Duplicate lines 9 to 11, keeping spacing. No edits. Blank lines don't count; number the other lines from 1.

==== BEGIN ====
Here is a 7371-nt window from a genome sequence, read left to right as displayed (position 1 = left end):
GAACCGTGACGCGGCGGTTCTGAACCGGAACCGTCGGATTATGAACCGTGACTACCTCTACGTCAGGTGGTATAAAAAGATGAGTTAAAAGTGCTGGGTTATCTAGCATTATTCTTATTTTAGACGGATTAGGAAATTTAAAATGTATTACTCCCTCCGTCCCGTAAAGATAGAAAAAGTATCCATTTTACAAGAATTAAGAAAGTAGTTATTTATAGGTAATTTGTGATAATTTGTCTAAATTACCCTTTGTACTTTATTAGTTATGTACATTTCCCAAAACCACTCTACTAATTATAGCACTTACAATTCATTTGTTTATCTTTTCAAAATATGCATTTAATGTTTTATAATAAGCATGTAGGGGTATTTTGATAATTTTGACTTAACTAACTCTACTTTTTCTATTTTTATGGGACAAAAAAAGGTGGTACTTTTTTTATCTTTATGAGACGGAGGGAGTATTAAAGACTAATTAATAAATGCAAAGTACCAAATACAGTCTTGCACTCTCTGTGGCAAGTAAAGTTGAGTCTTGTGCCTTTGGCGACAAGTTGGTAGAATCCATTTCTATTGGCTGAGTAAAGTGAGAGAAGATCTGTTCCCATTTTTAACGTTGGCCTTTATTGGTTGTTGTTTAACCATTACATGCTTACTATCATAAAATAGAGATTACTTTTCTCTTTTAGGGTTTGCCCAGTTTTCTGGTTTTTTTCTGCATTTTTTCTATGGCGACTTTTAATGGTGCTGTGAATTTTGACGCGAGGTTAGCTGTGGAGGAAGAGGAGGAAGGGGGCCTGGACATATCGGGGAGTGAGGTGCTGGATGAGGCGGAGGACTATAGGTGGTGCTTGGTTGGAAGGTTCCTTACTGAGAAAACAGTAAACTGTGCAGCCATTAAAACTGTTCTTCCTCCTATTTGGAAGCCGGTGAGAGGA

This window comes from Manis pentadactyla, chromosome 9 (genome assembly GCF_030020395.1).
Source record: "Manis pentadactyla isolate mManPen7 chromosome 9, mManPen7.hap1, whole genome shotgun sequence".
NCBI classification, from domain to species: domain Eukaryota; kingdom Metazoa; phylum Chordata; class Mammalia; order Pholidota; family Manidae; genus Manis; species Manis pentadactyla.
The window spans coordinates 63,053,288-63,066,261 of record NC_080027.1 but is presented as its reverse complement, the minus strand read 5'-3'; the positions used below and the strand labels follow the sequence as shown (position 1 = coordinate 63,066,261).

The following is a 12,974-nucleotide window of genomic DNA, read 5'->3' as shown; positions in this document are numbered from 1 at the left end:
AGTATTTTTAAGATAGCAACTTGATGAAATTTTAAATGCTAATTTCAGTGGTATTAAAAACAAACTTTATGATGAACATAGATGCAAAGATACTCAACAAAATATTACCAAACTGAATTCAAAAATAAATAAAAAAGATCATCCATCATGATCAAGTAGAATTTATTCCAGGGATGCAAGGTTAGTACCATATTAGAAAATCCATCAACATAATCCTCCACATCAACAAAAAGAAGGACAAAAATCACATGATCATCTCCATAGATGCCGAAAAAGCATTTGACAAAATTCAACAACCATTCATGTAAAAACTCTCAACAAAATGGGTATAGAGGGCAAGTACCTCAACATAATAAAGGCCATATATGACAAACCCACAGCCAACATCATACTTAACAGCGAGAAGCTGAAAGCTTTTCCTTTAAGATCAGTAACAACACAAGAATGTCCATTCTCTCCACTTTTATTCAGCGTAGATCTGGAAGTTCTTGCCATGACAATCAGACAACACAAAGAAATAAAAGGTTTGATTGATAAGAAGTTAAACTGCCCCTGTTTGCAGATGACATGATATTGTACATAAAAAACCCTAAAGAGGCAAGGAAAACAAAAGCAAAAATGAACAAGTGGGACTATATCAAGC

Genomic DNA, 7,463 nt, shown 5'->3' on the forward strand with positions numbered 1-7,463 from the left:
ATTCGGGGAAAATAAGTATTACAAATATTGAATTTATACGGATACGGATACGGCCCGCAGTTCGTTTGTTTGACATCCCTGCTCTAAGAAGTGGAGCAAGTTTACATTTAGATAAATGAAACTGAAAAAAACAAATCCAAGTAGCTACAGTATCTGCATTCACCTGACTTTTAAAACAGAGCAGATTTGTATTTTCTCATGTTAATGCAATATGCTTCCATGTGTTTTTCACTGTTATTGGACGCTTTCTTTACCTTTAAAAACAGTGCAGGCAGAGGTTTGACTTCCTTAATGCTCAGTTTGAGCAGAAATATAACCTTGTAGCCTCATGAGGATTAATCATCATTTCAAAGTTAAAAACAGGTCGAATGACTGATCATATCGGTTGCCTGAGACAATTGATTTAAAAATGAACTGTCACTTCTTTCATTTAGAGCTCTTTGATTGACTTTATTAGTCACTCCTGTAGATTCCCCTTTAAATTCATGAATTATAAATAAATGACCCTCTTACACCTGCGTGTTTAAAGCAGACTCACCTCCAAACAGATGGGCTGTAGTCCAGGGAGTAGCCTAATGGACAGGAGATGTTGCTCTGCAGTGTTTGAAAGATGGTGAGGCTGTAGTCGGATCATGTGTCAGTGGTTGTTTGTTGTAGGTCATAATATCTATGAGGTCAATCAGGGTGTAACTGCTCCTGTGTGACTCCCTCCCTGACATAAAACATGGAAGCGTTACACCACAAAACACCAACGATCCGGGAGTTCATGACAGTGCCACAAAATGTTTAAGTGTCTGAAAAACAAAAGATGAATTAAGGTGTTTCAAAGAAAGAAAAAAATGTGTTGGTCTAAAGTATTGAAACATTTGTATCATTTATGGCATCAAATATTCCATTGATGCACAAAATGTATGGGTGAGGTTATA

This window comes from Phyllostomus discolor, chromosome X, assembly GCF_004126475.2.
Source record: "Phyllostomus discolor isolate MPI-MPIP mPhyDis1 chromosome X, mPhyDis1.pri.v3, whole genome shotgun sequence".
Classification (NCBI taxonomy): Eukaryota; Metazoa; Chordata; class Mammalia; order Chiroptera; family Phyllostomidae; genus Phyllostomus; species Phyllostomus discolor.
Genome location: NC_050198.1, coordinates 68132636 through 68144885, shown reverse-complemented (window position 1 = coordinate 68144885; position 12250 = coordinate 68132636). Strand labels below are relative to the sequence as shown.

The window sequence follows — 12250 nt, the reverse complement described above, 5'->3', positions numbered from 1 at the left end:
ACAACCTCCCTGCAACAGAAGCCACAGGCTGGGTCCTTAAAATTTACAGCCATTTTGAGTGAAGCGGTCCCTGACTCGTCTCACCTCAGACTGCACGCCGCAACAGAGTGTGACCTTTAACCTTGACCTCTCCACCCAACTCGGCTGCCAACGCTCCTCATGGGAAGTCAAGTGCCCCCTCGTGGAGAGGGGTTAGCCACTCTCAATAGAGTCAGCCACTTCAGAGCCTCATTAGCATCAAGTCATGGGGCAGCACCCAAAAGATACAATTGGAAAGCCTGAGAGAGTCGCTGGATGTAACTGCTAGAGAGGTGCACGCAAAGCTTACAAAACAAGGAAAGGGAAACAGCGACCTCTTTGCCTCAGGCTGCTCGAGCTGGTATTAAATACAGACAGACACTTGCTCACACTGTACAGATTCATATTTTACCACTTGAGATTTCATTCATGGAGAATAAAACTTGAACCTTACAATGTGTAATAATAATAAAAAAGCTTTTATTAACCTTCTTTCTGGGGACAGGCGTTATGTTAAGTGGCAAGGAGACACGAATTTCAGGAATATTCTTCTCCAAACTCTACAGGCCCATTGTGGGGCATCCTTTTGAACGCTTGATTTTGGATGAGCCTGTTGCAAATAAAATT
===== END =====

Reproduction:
Genomic DNA, 7,463 nt, shown 5'->3' on the forward strand with positions numbered 1-7,463 from the left:
ATTCGGGGAAAATAAGTATTACAAATATTGAATTTATACGGATACGGATACGGCCCGCAGTTCGTTTGTTTGACATCCCTGCTCTAAGAAGTGGAGCAAGTTTACATTTAGATAAATGAAACTGAAAAAAACAAATCCAAGTAGCTACAGTATCTGCATTCACCTGACTTTTAAAACAGAGCAGATTTGTATTTTCTCATGTTAATGCAATATGCTTCCATGTGTTTTTCACTGTTATTGGACGCTTTCTTTACCTTTAAAAACAGTGCAGGCAGAGGTTTGACTTCCTTAATGCTCAGTTTGAGCAGAAATATAACCTTGTAGCCTCATGAGGATTAATCATCATTTCAAAGTTAAAAACAGGTCGAATGACTGATCATATCGGTTGCCTGAGACAATTGATTTAAAAATGAACTGTCACTTCTTTCATTTAGAGCTCTTTGATTGACTTTATTAGTCACTCCTGTAGATTCCCCTTTAAATTCATGAATTATAAATAAATGACCCTCTTACACCTGCGTGTTTAAAGCAGACTCACCTCCAAACAGATGGGCTGTAGTCCAGGGAGTAGCCTAATGGACAGGAGATGTTGCTCTGCAGTGTTTGAAAGATGGTGAGGCTGTAGTCGGATCATGTGTCAGTGGTTGTTTGTTGTAGGTCATAATATCTATGAGGTCAATCAGGGTGTAACTGCTCCTGTGTGACTCCCTCCCTGACATAAAACATGGAAGCGTTACACCACAAAACACCAACGATCCGGGAGTTCATGACAGTGCCACAAAATGTTTAAGTGTCTGAAAAACAAAAGATGAATTAAGGTGTTTCAAAGAAAGAAAAAAATGTGTTGGTCTAAAGTATTGAAACATTTGTATCATTTATGGCATCAAATATTCCATTGATGCACAAAATGTATGGGTGAGGTTATA

This window comes from Phyllostomus discolor, chromosome X, assembly GCF_004126475.2.